• Watch out for sugar alcohols, such as sorbitol and xylitol, which can be found in diet drinks, sugar free candy and foods and some gum. These particular sweeteners cannot be fully absorbed by the body, so they travel to the colon where they can contribute to bad smelling and excessive gas. With the popularity of no and low carb diets we are seeing more and more products on grocery store shelves containing these ingredients.
  • Certain prescription drugs, vitamins and supplements can do a number on your gut, including making your farts foul smelling. The reason they cause smelly gas differs by drug and person to person. Iron supplements are known to cause gas and bloating. Supplements containing fiber and some diabetes medicines can also make you gassy. Treatment for this may involve changing your medicine or supplements, which should NEVER be done without talking to your doctor first.
  • Gluten intolerance, or its more severe form, Celiac disease, can also cause smelly gas. Celiac disease is an autoimmune disease where there is an immune response to the protein gluten and leads to inflammation and injury in the intestine. You should always talk to your doctor and get testing done to determine if you may have any food allergies, sensitivities or disease.
  • Constipation is the build-up of stool in your intestine that is hard to expel. If you aren’t pooping regularly it can cause bacteria and odor to develop. This can result in not only putrid smelling, but painful gas.
  • Sometimes people will develop a bacterial infection in their intestines. This can cause a higher volume of gas with a strong odor. You may also experience diarrhea and abdominal pain. To determine if you have an infection you should always visit your doctor for testing and proper treatment.
  • A rare cause of stinky gas is colon cancer. When polyps or tumors develop in the digestive tract, it can cause a partial blockage which can result in gas build up and bloating. As always, you should check with your doctor for diagnosis. It is recommended, by Dr. Tajong and the American Cancer Society, that people have their first screening colonoscopy at the age of 45.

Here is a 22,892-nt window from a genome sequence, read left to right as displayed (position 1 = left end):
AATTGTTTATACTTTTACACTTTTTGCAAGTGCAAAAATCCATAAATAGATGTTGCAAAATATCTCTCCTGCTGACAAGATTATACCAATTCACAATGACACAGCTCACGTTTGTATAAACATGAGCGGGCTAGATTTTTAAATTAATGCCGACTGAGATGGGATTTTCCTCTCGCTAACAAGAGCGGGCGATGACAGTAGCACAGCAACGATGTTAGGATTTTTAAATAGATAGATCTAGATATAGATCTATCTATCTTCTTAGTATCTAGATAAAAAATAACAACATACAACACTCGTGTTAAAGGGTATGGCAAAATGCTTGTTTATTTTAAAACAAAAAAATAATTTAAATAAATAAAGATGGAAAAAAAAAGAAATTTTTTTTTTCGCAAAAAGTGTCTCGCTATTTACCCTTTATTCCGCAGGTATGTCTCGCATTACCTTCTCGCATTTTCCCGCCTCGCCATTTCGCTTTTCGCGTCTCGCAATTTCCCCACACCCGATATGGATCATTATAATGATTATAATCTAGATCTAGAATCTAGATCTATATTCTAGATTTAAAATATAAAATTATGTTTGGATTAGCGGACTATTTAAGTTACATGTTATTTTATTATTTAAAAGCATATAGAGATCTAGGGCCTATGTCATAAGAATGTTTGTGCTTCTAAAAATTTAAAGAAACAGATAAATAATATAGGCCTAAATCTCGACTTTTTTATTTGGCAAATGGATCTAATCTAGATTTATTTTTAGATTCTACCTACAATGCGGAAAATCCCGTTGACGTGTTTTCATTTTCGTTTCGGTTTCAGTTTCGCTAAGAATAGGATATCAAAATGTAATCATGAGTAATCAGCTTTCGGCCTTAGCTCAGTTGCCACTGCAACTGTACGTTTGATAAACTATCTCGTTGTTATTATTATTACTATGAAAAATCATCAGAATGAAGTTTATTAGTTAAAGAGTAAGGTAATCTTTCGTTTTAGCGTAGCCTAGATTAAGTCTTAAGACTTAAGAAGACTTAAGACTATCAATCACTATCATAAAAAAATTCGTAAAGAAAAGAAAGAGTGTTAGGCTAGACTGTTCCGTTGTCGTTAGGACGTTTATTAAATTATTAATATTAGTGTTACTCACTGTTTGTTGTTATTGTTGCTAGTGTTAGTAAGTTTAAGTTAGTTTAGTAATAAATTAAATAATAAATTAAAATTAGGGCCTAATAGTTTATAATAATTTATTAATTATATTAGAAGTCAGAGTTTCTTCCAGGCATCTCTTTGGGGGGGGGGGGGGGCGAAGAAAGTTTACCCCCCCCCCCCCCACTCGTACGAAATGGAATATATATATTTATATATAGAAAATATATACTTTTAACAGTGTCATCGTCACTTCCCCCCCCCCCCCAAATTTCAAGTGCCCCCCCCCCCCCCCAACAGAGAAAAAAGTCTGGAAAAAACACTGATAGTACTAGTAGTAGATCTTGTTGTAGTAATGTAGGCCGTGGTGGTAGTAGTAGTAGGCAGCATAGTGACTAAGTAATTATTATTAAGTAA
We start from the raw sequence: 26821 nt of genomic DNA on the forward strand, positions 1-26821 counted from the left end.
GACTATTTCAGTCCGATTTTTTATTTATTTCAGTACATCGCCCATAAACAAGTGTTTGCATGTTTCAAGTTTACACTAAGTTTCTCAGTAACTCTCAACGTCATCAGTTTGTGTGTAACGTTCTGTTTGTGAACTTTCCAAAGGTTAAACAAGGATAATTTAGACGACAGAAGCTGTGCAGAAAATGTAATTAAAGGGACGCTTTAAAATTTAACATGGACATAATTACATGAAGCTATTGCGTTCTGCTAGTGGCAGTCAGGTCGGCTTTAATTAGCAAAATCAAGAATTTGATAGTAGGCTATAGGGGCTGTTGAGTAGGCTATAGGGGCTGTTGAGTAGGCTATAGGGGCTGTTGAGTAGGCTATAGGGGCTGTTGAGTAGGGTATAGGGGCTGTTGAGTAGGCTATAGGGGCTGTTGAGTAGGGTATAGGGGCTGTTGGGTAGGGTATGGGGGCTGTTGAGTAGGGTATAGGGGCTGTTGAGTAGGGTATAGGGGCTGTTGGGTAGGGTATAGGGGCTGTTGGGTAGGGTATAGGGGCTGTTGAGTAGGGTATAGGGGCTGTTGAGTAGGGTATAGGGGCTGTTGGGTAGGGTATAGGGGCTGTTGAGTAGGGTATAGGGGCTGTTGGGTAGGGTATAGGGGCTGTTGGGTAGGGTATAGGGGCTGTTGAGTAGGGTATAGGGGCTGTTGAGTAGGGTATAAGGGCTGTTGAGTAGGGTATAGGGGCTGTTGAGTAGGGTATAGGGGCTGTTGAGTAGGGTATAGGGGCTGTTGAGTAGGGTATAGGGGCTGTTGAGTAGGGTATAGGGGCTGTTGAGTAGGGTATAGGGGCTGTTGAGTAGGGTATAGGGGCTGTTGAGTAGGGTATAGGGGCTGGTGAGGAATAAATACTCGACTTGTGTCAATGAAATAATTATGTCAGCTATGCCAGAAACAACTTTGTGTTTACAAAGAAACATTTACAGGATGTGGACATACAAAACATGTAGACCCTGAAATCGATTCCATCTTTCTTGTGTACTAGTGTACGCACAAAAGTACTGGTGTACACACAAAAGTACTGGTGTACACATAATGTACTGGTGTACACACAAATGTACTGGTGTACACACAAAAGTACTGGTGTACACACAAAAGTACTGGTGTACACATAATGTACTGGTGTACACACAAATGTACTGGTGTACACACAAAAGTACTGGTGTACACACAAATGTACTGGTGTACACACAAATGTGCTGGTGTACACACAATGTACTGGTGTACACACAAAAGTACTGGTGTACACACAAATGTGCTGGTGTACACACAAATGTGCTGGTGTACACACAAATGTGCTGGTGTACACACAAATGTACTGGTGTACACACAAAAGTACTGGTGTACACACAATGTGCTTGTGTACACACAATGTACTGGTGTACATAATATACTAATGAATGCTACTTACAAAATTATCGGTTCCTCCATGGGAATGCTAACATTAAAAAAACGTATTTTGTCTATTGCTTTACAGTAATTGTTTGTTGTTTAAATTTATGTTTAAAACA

The good news is, stinky gas alone is usually nothing to worry about. It is a normal part of our bodily functions and is even necessary to dispose of the waste and gas we produce. However, if you have other irregular signs and symptoms you should get them checked out immediately. Any change of bowel habits or abdominal pain that doesn’t go away could be a sign of trouble. Talk to your doctor if you have fever, weight loss, blood in your stool, diarrhea, constipation, a history of inflammatory bowel disease or colon cancer or any other questions and concerns.

Here are a few things you can do to help alleviate some of your smelly farts…

  • Keep a food journal to determine which foods may be causing your smelly gas. Once you determine what it is, try reducing the amount of that food you eat if you so choose.
  • Drink more water to help remove waste through the body more efficiently.
  • Avoid carbonated drinks that can produce gas, including soda, beer, wine and sprakling water.
  • Eat smaller portions at a slower pace to encourage healthy digestion and reduce gas production.
  • Eat probiotic foods like yogurt to help restore healthy bacteria in our body. You can also try taking probiotic pills.

We are looking forward to your feedback! Next month we will be talking about bowel incontinence.